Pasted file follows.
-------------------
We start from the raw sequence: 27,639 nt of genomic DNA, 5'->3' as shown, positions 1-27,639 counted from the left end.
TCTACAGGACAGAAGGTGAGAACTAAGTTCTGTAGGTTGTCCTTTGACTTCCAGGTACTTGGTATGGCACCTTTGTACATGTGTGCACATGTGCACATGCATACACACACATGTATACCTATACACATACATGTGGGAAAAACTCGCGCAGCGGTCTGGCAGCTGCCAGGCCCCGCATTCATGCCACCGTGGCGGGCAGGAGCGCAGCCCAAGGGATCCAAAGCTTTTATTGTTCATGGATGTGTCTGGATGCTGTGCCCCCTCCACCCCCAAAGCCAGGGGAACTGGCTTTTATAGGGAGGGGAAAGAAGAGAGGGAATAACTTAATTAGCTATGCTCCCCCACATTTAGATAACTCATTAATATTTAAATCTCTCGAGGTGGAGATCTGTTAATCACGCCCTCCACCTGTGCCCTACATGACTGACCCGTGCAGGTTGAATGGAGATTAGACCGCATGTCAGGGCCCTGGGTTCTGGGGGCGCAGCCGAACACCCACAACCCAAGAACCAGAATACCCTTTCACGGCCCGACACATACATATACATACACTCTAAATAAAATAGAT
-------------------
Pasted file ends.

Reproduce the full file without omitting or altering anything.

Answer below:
We start from the raw sequence: 27,639 nt of genomic DNA, 5'->3' as shown, positions 1-27,639 counted from the left end.
TCTACAGGACAGAAGGTGAGAACTAAGTTCTGTAGGTTGTCCTTTGACTTCCAGGTACTTGGTATGGCACCTTTGTACATGTGTGCACATGTGCACATGCATACACACACATGTATACCTATACACATACATGTGGGAAAAACTCGCGCAGCGGTCTGGCAGCTGCCAGGCCCCGCATTCATGCCACCGTGGCGGGCAGGAGCGCAGCCCAAGGGATCCAAAGCTTTTATTGTTCATGGATGTGTCTGGATGCTGTGCCCCCTCCACCCCCAAAGCCAGGGGAACTGGCTTTTATAGGGAGGGGAAAGAAGAGAGGGAATAACTTAATTAGCTATGCTCCCCCACATTTAGATAACTCATTAATATTTAAATCTCTCGAGGTGGAGATCTGTTAATCACGCCCTCCACCTGTGCCCTACATGACTGACCCGTGCAGGTTGAATGGAGATTAGACCGCATGTCAGGGCCCTGGGTTCTGGGGGCGCAGCCGAACACCCACAACCCAAGAACCAGAATACCCTTTCACGGCCCGACACATACATATACATACACTCTAAATAAAATAGAT